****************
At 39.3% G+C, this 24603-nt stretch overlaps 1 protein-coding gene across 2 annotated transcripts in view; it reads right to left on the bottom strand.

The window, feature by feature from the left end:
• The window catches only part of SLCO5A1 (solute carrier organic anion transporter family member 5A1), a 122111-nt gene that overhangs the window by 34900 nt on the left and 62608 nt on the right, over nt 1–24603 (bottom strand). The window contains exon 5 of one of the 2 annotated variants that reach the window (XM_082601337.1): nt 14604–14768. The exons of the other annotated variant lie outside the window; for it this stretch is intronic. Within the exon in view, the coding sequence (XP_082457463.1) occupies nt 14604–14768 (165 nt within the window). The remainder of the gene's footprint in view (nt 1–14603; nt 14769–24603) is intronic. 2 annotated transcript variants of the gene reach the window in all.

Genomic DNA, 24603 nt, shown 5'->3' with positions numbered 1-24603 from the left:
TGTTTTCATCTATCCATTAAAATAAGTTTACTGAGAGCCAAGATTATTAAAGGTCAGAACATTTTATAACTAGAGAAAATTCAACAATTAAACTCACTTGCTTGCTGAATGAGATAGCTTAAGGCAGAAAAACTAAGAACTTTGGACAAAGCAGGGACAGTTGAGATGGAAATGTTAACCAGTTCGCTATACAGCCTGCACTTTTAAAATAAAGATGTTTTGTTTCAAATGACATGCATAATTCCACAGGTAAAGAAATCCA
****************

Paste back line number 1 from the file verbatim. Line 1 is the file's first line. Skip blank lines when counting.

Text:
At 39.3% G+C, this 24603-nt stretch overlaps 1 protein-coding gene across 2 annotated transcripts in view; it reads right to left on the bottom strand.